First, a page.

CDC: Fewer Parents Choosing To Circumcise

by in Parenting

According to the Centers For Disease Control (CDC) in the US, fewer parents are choosing to circumcise their newborn sons. The long debated hot topic may be coming to an end in the US.

The data on circumcision has been hit and miss. Some studies show it has benefits, others show it has none.  Even of those who feel the medical act has benefits, many agree it is better to wait and let their sons decide for themselves.

In 2006, 53 percent of sons were circumcised as newborns. By 2009, the CDC study found that only 33 percent were. This drop has been part of a long declining trend, as the rates in 1980 were 60 percent, dropping to 55 percent in 1995. This stunning drop is considered by some to be proof that the age old practice is going the way of other old fashioned medical procedures.

The drop, however, has not been uniform across the nation. The Midwest and Northeast still have higher rates of circumcision, while other areas are seeing a larger drop. Rural areas also have higher rates than larger cities. It seems, to some doctors, that the decision is still more a cultural one than a medical or religious act.

“Social norm is the only thing that matters to most parents I see,” said Dr. Karl Chun of Fairview Children’s Clinic. “People walk in and say, ‘I want it done,’ or ‘I don’t want it done.’ Rarely does anyone change their mind based on anything medically related I tell them.”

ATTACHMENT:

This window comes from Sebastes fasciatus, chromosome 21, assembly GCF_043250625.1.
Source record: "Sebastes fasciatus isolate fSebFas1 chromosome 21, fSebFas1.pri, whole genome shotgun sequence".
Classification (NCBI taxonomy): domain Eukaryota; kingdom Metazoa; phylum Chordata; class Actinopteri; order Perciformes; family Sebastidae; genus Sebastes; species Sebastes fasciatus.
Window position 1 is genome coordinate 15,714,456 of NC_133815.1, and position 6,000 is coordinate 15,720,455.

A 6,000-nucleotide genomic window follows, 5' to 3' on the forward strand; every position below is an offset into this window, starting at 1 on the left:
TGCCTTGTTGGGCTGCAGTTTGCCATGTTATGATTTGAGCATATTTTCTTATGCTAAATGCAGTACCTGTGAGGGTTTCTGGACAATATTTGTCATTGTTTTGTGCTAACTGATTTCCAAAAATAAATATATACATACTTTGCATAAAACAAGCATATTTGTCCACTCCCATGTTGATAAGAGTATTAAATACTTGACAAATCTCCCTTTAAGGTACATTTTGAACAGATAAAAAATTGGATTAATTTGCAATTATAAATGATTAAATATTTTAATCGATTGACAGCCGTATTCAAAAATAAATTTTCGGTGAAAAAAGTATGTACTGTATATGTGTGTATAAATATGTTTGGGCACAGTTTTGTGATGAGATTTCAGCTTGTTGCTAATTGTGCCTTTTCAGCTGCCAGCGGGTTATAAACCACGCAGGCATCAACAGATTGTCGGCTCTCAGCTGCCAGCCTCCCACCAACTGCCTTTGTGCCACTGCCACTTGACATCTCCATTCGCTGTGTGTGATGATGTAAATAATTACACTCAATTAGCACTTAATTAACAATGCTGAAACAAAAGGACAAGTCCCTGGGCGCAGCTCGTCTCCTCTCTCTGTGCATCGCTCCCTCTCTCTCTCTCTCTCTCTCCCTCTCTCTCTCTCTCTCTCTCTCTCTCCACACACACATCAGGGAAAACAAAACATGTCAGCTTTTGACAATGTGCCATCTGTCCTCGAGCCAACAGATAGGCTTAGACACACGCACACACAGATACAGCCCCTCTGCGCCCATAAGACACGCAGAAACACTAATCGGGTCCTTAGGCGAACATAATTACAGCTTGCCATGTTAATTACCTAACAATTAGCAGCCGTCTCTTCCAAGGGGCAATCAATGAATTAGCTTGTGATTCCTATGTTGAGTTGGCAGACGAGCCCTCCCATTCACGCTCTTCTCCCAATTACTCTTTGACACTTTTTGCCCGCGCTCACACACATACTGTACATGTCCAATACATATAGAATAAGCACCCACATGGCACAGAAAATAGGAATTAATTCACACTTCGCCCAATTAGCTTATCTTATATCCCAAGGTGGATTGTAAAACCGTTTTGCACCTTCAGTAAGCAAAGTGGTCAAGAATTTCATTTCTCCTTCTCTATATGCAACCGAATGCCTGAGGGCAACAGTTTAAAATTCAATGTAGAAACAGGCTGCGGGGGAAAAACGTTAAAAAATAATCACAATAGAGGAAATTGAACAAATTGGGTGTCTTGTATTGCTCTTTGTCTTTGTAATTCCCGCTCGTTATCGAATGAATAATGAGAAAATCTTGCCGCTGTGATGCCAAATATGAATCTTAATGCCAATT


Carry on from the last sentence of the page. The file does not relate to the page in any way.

Some supporters of circumcision point to studies that have found the procedure offering a possible preventative measure for urinary tract infections, penile cancer and sexually transmitted diseases, including HIV/AIDS. However, opponents have long pointed out that proper hygiene as well as safe sex measures are more proven to control these concerns.

Groups, such as the New York-based Intact America and Minnesota NICE (Newborn Infant Circumcision Education), has been advocating for parents to choose not to circumcise. They call the procedure cruel and unnatural, on top of being unnecessary. Many parents are beginning to agree.

In 2006, Medicaid stopped paying for circumcisions for parents using the government health insurance. The procedure was considered cosmetic, and not medically necessary. Many private insurance companies have also either stopped covering circumcision completely or partially. Parents who want the procedure often have to turn to clinics rather than hospitals, where the fee can be much higher to be done. Some say it is this shift from hospitals to private clinics that are at the root of the study’s drop, rather than an actual drop in numbers.

Currently, the American Academy of Pediatrics does not support circumcision for medical reasons, though it does say the choice is up to parents. The CDC is planning on issuing new guidelines on circumcision in 2011, yet has not made a statement on what their position may be.

“It usually comes down to the dads who want (their boys) to look like them and like every other guy in the locker room,” said Dr. Mary Keown, chairwoman of pediatrics at Centennial Medical Center.

As the numbers continue to drop, boys who are circumcised will be the ones who do not look like everyone else in the locker rooms. – Summer, staff writer

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About the Author

Summer is a mom of three, living life in the slow lane along historic Route 66. She writes, homeschools, gardens, and is still trying to learn how to knit.

Comments (4)